Comparable to the larger profiles of Danger Mouse, DJ Shadow and Madlib, Flying Lotus is a musician and producer rooted within Hip Hop yet steadily toiling outside of its exclusive confines. As the visionary force behind sensational jazz singer Jose James and bassist Thundercat, his wide range has earned a respectable online presence that has extended to instrumental works featured on Blu’s NoYork! LP and Adult Swim. Routinely honing the craft he has built since 2006, Until The Quiet Comes is the latest trip through the evolving trajectory of Flying Lotus.
Most endeared by avant-garde critics and ambitious beatmakers, Flying Lotus’ experimental streak nearly becomes a flaw on Until The Quiet Comes. As its title suggests, the album is a collage seemingly designed for consumption at night before slumber as heard on the ambient “All In,” the appropriately named hypnotic “DMT Song” and the trance inducing “Phantasm.” His adulation resultant from pushing the envelope, Lotus tampers with a number of sounds and frequencies to make a creative mark that would be highly impressive were it a bit easier to follow. Where Erykah Badu should be a sure shoe-in for garnering attention, the complex arrangements on “See Thru To U” are overbearing though remedied by the mellow title track and the catchier head nodder “Putty Boy Strut,” slight reprieves from the disjointed rhythms found throughout.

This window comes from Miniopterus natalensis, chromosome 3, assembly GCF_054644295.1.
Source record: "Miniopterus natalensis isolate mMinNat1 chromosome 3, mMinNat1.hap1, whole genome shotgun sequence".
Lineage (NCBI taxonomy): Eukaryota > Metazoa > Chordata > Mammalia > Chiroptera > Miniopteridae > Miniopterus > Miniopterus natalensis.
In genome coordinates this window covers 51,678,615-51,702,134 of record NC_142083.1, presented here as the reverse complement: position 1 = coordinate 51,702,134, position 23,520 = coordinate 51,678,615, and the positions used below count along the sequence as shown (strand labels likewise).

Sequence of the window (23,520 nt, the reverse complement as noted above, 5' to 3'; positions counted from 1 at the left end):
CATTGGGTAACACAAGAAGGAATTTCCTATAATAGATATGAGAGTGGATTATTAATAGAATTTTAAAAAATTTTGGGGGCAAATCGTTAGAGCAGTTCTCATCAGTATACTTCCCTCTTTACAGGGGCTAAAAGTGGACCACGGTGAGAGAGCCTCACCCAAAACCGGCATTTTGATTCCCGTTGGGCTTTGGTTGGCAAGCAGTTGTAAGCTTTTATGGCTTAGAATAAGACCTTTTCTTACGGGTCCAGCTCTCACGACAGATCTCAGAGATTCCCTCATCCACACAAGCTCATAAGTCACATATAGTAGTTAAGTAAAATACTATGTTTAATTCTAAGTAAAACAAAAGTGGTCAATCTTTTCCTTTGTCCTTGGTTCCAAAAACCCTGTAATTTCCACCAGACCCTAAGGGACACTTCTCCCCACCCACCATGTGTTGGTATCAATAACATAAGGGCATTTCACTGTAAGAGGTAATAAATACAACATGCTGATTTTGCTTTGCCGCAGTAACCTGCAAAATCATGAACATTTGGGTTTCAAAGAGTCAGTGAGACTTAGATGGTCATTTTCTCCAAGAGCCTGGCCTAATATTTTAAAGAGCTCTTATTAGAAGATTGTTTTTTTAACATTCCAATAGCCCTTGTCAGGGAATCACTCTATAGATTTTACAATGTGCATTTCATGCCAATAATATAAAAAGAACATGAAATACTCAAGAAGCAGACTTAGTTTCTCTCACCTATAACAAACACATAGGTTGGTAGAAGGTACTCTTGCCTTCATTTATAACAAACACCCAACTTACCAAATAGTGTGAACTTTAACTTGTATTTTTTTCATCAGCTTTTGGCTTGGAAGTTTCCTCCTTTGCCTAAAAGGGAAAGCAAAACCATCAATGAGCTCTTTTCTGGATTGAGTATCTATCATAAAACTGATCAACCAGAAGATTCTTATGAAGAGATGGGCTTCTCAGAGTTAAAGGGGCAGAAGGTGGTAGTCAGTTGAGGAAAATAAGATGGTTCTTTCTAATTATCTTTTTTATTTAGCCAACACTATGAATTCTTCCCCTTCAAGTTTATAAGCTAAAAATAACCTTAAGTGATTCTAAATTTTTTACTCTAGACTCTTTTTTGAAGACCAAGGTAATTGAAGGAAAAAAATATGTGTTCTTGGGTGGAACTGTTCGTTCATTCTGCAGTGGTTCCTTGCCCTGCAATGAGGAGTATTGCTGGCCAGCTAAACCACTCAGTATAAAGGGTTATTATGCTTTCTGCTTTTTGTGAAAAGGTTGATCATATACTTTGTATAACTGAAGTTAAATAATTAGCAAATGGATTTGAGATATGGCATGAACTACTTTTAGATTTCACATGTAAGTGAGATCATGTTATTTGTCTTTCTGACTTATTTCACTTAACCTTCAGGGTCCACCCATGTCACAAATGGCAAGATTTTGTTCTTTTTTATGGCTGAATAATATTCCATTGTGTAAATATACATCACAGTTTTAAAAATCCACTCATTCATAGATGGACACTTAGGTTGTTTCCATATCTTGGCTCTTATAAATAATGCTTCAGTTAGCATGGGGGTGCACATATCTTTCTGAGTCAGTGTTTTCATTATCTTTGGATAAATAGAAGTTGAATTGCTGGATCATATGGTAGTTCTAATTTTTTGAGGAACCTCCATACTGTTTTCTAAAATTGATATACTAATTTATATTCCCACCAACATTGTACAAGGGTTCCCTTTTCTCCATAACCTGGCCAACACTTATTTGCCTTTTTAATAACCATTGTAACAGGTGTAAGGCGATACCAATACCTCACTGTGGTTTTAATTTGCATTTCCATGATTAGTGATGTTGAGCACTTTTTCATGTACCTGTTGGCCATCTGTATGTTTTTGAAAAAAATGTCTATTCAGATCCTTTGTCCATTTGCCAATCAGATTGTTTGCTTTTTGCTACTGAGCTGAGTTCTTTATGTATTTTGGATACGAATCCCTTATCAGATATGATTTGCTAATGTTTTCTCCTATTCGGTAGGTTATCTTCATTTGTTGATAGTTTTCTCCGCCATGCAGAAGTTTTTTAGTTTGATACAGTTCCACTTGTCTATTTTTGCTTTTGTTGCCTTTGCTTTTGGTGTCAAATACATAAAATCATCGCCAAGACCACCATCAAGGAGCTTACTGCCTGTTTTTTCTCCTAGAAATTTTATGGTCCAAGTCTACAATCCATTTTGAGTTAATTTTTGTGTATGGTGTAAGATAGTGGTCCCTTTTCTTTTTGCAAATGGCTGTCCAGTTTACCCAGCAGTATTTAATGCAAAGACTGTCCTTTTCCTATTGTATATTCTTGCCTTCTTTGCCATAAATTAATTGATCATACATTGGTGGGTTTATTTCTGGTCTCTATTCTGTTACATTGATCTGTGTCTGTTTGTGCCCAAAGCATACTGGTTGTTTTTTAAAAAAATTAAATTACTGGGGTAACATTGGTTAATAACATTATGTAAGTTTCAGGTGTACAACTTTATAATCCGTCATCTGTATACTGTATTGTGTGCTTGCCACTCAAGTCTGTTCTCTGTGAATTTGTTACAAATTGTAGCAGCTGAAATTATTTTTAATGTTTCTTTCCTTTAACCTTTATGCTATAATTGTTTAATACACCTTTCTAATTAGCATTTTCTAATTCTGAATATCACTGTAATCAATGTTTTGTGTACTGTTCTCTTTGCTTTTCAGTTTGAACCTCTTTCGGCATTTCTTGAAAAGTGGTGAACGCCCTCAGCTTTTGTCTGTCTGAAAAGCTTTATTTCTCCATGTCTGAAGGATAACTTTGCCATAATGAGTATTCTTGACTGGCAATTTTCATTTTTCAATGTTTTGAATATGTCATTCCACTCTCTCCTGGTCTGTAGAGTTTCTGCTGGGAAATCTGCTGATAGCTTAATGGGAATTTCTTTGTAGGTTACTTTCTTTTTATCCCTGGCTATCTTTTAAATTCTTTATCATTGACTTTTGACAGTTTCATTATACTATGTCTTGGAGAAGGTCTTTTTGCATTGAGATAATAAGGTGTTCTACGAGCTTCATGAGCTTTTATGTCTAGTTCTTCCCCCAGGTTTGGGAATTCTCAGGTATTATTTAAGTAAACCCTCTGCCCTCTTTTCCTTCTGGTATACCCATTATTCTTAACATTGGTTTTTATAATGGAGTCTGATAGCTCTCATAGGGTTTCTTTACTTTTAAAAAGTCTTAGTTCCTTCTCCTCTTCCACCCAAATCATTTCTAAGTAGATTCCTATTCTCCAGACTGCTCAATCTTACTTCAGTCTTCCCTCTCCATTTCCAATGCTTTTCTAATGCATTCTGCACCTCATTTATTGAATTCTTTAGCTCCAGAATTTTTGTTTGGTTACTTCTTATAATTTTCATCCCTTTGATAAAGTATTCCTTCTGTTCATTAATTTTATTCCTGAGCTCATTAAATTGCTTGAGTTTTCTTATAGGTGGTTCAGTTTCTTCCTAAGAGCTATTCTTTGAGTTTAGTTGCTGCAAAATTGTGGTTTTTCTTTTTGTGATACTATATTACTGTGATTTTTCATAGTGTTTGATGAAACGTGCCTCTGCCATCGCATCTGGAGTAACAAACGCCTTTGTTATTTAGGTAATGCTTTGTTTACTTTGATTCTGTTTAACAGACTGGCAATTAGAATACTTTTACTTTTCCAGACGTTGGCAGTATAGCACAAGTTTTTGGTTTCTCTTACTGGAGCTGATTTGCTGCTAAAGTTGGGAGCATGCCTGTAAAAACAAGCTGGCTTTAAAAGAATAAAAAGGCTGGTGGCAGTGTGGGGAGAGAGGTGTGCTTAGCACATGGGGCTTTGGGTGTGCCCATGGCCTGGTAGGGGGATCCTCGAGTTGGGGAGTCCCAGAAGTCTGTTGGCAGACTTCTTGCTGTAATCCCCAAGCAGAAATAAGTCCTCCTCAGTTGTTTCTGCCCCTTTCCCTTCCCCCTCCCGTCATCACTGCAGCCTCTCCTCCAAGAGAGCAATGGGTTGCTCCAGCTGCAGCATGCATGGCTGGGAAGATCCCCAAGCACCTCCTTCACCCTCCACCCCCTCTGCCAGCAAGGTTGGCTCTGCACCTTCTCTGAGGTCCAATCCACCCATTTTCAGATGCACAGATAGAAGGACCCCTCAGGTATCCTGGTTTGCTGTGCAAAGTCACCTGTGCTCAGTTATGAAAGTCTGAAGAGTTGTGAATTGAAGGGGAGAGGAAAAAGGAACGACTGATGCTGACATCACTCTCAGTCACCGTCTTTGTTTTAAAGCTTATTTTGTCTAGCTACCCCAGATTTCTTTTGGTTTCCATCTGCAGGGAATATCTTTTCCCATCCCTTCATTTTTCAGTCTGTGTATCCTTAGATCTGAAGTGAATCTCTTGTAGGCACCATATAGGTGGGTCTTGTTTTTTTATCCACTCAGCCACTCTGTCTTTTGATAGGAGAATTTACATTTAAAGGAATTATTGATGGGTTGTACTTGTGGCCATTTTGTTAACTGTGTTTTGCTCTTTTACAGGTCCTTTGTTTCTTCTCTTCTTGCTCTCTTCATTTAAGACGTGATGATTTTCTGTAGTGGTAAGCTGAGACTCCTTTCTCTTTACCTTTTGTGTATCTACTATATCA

While Flying Lotus takes an approach that is interesting enough for the openminded and readily comprehended by those already immersed in his catalog, the soothing qualities of Until The Quiet Comes aren’t compelling so as to win over untrained ears. With points rewarded for originality and innovation the composer’s greatest strengths are also his faults, as this effort lacks cohesion and sensible sequencing making for an exercise in patience that only biased fans would process as a sign of genius.